NC farmers struggle with government shutdown
The Farm Service Agency Office in Harnett County sits dark as the federal government shutdown approaches two weeks. Farmers all over the country depend on the FSA, which is part of the U.S. Department of Agriculture, for information, and they haven’t been able to get that information as the new year starts.
“We are on deadlines. We have dates that we are supposed to do things and (it’s) pretty obvious, we can’t do it when the office is closed,” said Fuquay-Varina farmer Ricky Sears. “Not only do we need to give any wheat reports and stuff like that, but if there’s any money involved that can’t be gotten either.”
Money is a big problem for these farmers. Any money that’s coming from the USDA for hurricane relief isn’t available. Neither is money for farmers affected by tariffs.
“Right now you can’t sign up for it,” Sears said. “I think what bothers me is I look at this and we say we are going to have this furlough for nonessential jobs, these jobs for these farmers in these federal agencies are not nonessential job,” said Larry Wooten, who is the president of the North Carolina Farm Bureau. “They are very important as we begin to look at the next crop year, keeping them on the farm, getting them financed and getting them ready to produce a crop.” It’s a helpless feeling for people who are growing weary of seeing their fate in someone else’s hands. Sears lost half of his tobacco crop during Hurricane Florence, and he’s growing frustrated. “The weather is out of my control, the shutdown is out of my control, building a wall is out of my control,” he said.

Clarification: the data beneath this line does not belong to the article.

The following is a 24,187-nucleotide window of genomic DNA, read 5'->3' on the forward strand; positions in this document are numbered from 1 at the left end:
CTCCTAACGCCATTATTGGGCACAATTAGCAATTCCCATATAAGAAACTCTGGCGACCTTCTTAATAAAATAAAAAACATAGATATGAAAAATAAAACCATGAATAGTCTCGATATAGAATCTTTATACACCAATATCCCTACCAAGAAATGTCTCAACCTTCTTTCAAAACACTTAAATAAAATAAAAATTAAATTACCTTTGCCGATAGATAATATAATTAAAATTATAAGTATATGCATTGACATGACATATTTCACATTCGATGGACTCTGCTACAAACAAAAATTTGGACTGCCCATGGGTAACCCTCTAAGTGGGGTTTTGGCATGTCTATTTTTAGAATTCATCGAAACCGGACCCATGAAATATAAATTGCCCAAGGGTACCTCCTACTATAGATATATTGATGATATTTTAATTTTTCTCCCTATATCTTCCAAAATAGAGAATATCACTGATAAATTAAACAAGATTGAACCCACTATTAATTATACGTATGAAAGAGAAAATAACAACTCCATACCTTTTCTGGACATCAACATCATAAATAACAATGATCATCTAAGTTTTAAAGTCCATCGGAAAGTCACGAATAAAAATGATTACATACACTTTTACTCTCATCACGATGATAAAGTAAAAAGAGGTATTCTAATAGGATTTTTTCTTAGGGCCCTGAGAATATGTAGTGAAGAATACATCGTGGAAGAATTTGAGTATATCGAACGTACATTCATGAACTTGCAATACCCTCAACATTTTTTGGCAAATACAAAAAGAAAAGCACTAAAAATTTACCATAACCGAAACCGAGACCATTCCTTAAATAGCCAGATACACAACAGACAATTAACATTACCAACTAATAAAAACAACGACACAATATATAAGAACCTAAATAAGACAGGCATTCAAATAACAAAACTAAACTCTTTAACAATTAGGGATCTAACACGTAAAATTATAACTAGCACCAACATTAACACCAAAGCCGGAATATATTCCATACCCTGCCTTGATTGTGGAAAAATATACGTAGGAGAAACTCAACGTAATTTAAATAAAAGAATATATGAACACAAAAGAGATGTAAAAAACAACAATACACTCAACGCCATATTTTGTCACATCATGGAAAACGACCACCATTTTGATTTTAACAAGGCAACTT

The USDA is continuing to offer services that are essential to public health like inspections of poultry, beef and dairy.